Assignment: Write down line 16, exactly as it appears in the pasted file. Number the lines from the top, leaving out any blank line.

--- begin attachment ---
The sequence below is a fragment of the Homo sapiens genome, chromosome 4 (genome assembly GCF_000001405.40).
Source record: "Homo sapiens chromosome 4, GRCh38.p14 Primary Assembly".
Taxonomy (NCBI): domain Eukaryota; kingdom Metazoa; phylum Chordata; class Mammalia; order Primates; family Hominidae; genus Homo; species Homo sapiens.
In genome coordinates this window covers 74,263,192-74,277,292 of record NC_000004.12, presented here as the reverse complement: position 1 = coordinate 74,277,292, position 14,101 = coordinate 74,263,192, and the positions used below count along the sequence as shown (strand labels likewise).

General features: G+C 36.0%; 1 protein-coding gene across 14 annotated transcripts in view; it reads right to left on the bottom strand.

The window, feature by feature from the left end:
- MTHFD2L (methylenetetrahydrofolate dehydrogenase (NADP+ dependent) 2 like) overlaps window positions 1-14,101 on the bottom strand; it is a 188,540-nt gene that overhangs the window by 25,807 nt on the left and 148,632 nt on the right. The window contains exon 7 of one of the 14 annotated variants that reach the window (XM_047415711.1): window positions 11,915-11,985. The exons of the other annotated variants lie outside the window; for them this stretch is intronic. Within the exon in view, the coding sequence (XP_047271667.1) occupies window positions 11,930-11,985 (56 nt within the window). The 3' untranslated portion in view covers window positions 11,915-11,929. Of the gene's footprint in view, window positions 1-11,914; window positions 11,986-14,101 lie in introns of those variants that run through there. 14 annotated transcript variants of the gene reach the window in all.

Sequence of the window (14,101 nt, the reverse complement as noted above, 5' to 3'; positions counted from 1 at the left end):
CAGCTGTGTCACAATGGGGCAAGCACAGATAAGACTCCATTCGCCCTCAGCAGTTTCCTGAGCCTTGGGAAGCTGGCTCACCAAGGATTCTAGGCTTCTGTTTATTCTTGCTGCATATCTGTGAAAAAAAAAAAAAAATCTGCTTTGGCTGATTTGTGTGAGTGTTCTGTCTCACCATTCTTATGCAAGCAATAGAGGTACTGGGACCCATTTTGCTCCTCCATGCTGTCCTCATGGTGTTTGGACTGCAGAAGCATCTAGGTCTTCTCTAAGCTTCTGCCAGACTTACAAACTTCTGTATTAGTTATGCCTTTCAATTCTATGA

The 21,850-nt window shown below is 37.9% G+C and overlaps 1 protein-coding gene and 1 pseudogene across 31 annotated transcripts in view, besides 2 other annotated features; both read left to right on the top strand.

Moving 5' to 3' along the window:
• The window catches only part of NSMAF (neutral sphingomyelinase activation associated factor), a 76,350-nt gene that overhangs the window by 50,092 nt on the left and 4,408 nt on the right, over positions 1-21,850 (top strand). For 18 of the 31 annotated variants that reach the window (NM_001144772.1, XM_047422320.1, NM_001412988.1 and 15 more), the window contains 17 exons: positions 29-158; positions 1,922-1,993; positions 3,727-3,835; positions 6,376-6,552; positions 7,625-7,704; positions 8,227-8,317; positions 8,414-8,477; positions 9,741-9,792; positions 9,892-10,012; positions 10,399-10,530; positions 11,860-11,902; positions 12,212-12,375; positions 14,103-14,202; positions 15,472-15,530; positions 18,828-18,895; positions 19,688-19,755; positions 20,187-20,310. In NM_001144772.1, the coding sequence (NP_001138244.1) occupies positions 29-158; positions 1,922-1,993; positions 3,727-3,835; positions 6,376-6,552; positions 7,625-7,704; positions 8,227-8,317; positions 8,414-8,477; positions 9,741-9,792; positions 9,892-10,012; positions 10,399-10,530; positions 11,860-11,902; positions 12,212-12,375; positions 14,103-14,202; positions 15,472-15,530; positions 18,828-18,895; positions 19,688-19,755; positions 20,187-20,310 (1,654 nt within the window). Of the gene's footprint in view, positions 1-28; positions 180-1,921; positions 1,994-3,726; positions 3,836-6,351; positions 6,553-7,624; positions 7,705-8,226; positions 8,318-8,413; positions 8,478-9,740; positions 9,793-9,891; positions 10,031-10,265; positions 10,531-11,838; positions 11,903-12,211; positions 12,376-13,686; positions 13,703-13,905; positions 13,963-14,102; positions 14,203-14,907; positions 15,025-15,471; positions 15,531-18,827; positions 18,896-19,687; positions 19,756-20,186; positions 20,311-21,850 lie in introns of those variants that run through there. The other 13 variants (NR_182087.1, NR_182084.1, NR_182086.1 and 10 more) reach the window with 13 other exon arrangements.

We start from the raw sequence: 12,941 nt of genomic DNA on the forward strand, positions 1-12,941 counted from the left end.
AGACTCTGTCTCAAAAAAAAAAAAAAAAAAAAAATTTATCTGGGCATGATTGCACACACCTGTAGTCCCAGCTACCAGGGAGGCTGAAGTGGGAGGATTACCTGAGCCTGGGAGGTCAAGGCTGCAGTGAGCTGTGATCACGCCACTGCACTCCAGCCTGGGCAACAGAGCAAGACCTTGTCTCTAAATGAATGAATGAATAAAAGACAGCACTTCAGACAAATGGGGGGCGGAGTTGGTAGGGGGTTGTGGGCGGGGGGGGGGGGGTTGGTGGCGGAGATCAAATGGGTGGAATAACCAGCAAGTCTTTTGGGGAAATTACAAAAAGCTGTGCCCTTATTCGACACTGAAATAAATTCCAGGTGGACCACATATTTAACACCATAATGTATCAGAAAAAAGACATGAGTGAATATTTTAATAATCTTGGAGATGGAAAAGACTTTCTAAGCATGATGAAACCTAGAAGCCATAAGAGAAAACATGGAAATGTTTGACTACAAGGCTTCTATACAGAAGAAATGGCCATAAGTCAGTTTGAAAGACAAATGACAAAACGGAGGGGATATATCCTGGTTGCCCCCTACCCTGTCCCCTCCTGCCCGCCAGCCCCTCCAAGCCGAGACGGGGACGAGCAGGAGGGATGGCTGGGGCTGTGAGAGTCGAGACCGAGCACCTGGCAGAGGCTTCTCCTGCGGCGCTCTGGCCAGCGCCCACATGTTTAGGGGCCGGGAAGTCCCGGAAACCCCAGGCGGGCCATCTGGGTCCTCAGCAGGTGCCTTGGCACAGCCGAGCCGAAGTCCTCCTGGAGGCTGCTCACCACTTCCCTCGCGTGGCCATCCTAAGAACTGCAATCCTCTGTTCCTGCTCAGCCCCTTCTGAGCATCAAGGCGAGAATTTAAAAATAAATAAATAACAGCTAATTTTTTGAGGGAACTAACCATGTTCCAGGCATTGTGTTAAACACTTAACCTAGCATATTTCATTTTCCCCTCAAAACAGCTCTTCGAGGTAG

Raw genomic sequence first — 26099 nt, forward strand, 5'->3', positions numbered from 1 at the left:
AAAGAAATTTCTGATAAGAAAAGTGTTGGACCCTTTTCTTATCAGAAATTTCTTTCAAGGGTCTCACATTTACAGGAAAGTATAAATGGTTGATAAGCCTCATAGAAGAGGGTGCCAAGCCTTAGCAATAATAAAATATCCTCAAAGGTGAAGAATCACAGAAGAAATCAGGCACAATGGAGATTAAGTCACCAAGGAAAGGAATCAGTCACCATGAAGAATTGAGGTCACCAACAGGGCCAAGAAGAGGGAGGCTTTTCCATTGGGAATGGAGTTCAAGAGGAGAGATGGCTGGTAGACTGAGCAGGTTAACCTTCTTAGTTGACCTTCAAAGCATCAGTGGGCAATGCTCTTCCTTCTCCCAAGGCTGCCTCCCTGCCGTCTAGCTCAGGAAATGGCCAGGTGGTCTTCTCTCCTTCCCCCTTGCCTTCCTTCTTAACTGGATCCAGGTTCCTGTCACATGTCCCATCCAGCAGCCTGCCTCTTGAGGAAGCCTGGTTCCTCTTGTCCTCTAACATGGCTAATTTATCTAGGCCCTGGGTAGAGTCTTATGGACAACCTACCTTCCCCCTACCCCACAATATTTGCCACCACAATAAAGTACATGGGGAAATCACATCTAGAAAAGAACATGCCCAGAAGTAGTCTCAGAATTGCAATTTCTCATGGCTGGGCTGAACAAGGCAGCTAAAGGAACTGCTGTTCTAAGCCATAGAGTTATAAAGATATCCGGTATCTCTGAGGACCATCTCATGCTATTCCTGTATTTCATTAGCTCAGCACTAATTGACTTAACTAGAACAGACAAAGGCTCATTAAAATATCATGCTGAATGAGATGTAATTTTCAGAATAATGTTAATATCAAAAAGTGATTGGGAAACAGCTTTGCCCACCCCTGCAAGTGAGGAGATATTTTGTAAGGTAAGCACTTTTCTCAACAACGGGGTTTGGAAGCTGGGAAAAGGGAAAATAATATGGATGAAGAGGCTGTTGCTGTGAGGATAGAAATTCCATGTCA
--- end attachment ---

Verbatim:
AAAGAAATTTCTGATAAGAAAAGTGTTGGACCCTTTTCTTATCAGAAATTTCTTTCAAGGGTCTCACATTTACAGGAAAGTATAAATGGTTGATAAGCCTCATAGAAGAGGGTGCCAAGCCTTAGCAATAATAAAATATCCTCAAAGGTGAAGAATCACAGAAGAAATCAGGCACAATGGAGATTAAGTCACCAAGGAAAGGAATCAGTCACCATGAAGAATTGAGGTCACCAACAGGGCCAAGAAGAGGGAGGCTTTTCCATTGGGAATGGAGTTCAAGAGGAGAGATGGCTGGTAGACTGAGCAGGTTAACCTTCTTAGTTGACCTTCAAAGCATCAGTGGGCAATGCTCTTCCTTCTCCCAAGGCTGCCTCCCTGCCGTCTAGCTCAGGAAATGGCCAGGTGGTCTTCTCTCCTTCCCCCTTGCCTTCCTTCTTAACTGGATCCAGGTTCCTGTCACATGTCCCATCCAGCAGCCTGCCTCTTGAGGAAGCCTGGTTCCTCTTGTCCTCTAACATGGCTAATTTATCTAGGCCCTGGGTAGAGTCTTATGGACAACCTACCTTCCCCCTACCCCACAATATTTGCCACCACAATAAAGTACATGGGGAAATCACATCTAGAAAAGAACATGCCCAGAAGTAGTCTCAGAATTGCAATTTCTCATGGCTGGGCTGAACAAGGCAGCTAAAGGAACTGCTGTTCTAAGCCATAGAGTTATAAAGATATCCGGTATCTCTGAGGACCATCTCATGCTATTCCTGTATTTCATTAGCTCAGCACTAATTGACTTAACTAGAACAGACAAAGGCTCATTAAAATATCATGCTGAATGAGATGTAATTTTCAGAATAATGTTAATATCAAAAAGTGATTGGGAAACAGCTTTGCCCACCCCTGCAAGTGAGGAGATATTTTGTAAGGTAAGCACTTTTCTCAACAACGGGGTTTGGAAGCTGGGAAAAGGGAAAATAATATGGATGAAGAGGCTGTTGCTGTGAGGATAGAAATTCCATGTCA